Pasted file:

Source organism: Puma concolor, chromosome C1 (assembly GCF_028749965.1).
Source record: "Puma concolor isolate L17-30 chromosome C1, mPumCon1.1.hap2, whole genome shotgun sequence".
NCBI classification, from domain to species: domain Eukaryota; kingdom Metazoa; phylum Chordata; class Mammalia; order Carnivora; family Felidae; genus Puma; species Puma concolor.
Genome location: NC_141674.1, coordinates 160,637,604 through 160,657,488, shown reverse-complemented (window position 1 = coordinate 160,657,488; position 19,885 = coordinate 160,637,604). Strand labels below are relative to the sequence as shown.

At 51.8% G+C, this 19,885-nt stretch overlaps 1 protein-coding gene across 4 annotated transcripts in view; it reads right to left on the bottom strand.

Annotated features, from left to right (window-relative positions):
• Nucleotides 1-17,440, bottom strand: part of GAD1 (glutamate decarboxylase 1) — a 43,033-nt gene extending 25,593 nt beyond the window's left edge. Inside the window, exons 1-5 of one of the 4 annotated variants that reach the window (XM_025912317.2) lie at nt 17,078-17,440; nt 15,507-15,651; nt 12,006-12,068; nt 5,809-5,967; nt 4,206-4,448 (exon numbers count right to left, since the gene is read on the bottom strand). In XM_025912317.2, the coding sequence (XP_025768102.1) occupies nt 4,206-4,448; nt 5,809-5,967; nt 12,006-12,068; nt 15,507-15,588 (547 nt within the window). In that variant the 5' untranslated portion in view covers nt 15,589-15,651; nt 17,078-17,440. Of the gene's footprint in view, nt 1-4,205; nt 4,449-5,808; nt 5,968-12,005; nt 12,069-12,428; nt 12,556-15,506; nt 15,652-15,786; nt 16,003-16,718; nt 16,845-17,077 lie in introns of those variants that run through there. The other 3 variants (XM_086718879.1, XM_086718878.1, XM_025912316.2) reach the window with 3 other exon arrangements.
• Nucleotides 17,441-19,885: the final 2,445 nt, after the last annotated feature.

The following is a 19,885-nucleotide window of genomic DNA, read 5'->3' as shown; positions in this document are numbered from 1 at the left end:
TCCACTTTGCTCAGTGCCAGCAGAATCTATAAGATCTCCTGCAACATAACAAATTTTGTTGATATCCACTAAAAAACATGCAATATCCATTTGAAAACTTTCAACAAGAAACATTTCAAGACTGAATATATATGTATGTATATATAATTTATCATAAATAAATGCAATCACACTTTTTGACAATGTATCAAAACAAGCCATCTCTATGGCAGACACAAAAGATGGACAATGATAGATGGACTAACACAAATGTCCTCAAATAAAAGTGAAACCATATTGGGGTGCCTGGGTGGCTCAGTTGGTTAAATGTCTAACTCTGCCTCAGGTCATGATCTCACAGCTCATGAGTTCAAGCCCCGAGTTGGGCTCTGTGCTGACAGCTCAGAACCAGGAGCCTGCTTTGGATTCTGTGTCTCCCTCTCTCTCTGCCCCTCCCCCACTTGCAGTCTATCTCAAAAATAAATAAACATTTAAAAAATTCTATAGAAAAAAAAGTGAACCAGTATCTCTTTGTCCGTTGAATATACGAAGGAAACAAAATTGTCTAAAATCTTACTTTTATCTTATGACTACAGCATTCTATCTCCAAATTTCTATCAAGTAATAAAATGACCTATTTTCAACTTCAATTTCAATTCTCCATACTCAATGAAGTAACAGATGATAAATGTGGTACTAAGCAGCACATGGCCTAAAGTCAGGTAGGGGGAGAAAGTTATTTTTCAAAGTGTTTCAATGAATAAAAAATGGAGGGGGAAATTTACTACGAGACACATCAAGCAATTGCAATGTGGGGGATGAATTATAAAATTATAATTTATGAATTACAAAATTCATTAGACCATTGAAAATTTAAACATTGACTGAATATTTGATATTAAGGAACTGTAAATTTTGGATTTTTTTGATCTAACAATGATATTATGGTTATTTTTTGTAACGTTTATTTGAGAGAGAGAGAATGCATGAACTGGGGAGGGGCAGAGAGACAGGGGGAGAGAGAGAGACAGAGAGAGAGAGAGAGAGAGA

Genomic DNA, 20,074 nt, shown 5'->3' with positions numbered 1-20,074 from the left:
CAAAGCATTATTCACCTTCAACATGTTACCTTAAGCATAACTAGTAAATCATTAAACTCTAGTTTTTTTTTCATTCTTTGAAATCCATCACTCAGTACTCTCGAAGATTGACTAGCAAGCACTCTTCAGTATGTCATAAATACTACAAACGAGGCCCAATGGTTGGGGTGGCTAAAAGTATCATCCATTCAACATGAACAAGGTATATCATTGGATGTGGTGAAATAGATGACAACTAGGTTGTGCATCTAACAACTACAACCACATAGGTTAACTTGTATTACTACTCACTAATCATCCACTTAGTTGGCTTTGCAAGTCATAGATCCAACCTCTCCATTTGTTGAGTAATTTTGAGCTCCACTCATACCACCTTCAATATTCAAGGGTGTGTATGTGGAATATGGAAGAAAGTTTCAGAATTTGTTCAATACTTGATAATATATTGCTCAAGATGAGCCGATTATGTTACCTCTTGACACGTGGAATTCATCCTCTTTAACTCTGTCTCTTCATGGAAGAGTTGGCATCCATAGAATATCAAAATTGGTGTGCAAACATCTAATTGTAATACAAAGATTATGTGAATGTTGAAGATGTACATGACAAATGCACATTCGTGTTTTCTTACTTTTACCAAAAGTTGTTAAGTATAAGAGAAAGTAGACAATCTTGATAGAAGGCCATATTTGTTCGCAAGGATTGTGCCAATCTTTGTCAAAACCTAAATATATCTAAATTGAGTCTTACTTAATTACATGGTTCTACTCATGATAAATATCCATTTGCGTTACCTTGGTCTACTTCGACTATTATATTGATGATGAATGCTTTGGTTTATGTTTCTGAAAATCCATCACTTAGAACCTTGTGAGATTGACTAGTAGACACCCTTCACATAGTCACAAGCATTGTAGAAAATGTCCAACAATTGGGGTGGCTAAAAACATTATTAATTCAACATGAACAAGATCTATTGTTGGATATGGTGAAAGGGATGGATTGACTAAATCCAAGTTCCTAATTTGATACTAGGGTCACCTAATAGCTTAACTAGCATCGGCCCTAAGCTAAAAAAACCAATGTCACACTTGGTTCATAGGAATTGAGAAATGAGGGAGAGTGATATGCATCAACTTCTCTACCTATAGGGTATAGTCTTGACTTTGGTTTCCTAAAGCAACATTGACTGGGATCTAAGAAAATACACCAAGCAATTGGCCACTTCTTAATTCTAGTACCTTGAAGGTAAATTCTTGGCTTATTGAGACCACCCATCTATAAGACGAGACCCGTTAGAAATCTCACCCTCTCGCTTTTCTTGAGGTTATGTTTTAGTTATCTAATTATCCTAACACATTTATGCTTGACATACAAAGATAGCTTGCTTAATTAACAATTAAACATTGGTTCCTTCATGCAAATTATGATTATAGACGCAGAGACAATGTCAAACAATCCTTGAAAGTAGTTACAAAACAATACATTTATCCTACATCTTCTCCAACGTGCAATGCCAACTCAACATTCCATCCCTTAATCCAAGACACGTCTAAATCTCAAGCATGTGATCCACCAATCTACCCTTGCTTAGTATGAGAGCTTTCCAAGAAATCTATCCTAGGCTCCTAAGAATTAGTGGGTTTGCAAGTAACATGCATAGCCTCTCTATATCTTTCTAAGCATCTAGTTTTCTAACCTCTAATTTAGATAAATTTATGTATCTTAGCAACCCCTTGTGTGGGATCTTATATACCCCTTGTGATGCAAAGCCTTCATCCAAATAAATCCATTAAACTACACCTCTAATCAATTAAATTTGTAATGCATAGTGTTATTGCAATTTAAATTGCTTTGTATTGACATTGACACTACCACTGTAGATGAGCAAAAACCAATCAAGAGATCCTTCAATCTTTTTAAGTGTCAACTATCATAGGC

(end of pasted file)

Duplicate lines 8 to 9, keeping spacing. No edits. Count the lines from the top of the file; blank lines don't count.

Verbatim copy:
• Nucleotides 17,441-19,885: the final 2,445 nt, after the last annotated feature.

The following is a 19,885-nucleotide window of genomic DNA, read 5'->3' as shown; positions in this document are numbered from 1 at the left end: